Is your colleague - working in a different technical environment, and with different software – able to easily access and re-use your data? What demands does future software put on your data? Think carefully about storing your research data in a file format that permits easy access, re-use and sustainability.
When you collect data, you will choose software to store and analyse your data. If you want to exchange data with others or if you want to use data at a later stage, saving your data as proprietary formats (i.e. a format controlled and owned by a company) may cause problems. Software versions also change, and if your colleagues don't have a license for your chosen software, the files are useless to them.
Therefore, when choosing a file format consider:
- whether you could save data in a non-proprietary (i.e. open) file format when possible. For open file format details are public (everyone can read them) and they can easily be exchanged. However, they will lack some of the specific functionality that is proprietary to a software product. As such, conversion to an open file format could potentially result in some data loss and saving your data in both the proprietary and open format is recommended.
- when it is necessary to save files in a proprietary format, to include a readme.txt file which documents at least the (company) name and version of the software used to generate your files.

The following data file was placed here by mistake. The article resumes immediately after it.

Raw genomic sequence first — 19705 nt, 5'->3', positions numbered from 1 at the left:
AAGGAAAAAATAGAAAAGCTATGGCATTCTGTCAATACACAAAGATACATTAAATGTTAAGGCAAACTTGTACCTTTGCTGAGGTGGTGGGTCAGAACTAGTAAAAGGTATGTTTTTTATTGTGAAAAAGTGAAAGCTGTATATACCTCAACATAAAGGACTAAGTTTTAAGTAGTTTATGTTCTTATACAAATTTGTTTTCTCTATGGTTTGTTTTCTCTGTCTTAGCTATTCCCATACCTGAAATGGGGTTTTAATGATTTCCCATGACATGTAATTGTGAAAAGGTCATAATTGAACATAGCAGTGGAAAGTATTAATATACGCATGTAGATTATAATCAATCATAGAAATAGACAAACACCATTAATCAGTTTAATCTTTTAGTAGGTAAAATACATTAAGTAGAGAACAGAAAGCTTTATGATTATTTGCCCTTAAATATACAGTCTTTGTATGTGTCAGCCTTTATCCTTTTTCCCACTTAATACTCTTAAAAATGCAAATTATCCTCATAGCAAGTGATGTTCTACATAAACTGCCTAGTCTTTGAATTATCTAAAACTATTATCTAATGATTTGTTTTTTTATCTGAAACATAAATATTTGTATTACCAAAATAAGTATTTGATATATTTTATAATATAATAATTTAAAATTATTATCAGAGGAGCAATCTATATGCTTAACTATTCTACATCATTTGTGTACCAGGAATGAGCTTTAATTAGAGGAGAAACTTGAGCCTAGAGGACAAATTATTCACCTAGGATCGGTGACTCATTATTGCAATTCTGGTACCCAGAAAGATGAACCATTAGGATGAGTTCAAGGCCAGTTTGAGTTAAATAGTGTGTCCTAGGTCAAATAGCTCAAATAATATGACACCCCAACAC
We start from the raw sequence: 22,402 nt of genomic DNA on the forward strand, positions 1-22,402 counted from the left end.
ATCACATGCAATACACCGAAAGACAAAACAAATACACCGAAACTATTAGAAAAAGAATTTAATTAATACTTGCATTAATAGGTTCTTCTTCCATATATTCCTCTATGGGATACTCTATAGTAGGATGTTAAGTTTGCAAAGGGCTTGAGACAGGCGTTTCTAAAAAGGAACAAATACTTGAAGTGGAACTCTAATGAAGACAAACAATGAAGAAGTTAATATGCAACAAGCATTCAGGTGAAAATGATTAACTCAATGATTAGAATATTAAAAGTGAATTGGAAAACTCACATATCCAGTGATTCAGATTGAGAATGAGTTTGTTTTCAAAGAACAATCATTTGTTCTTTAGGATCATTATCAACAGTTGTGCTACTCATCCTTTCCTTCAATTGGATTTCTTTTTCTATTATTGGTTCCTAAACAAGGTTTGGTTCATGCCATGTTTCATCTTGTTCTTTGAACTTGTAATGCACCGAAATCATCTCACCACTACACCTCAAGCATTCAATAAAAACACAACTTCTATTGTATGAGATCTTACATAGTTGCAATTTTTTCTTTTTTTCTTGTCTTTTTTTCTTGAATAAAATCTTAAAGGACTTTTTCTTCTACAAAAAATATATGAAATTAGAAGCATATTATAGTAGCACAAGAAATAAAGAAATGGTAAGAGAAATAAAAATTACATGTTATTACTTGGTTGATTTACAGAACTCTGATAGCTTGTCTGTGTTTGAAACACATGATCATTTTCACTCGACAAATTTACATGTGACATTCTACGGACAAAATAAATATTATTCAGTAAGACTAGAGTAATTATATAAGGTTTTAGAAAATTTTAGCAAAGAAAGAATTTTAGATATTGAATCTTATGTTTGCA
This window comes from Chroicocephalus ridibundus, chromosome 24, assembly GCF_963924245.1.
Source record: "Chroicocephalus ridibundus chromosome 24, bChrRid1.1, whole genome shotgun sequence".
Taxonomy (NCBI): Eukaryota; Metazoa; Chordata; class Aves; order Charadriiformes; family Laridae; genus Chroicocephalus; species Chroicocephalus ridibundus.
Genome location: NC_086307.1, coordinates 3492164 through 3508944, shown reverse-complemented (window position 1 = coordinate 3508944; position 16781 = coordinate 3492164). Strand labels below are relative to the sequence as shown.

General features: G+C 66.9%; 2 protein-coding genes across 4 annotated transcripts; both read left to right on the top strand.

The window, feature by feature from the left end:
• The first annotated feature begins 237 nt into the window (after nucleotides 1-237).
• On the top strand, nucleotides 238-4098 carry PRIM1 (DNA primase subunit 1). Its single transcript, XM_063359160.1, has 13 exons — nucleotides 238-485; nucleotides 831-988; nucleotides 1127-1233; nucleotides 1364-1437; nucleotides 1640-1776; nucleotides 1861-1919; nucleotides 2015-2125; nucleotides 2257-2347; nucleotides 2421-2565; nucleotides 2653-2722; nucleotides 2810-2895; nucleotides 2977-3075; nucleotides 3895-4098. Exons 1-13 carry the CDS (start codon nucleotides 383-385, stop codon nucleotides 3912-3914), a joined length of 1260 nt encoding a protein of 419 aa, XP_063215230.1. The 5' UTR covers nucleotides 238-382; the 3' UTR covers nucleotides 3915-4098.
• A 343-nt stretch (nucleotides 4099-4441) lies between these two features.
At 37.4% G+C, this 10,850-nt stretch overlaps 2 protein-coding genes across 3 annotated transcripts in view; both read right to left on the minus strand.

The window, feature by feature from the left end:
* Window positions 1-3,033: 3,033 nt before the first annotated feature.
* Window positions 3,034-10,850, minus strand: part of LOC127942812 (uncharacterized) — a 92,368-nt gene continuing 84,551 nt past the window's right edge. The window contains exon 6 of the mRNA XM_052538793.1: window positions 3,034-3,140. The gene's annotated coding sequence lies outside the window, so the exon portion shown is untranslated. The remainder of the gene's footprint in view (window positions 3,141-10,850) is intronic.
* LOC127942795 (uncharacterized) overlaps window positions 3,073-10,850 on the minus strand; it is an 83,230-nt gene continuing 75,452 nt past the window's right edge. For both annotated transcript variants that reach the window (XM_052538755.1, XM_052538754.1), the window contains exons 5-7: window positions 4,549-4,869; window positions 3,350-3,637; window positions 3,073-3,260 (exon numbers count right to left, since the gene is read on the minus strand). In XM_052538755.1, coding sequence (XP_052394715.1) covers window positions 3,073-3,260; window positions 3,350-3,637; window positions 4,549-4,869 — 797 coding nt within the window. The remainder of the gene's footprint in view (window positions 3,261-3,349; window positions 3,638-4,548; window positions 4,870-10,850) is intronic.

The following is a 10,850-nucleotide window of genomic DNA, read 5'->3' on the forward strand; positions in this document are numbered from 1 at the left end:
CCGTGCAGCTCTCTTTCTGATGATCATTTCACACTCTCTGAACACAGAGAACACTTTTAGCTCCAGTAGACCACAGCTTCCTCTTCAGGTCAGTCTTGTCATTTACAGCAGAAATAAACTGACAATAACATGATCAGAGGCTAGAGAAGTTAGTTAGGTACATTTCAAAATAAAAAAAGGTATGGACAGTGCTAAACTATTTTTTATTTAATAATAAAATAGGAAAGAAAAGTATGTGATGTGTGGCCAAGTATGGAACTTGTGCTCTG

- that some proprietary formats have become ad-hoc standards in certain files like PDF or ESRI Shapefiles. Although some ad-hoc standards are too big to fail, others have changed. For example, Adobe Flash has been widely used for moving images, but it is now becoming obsolete and Adobe is not developing further. Be aware of potential change when choosing an ad-hoc standard.
- that data repositories provide lists of recommended or preferred file formats to use when publishing your data through them. These formats are of which the repository is confident that they will offer the best long-term guarantees in terms of usability, accessibility and sustainability. The lists can help select the format for data exchange during your work. As an example, check the preferred file format lists of the two data repositories, supported by Wageningen University & Research; DANS-EASY and 4TU.ResearchData.
If you have questions or need help with converting your data into preferred file formats, contact the Data Desk.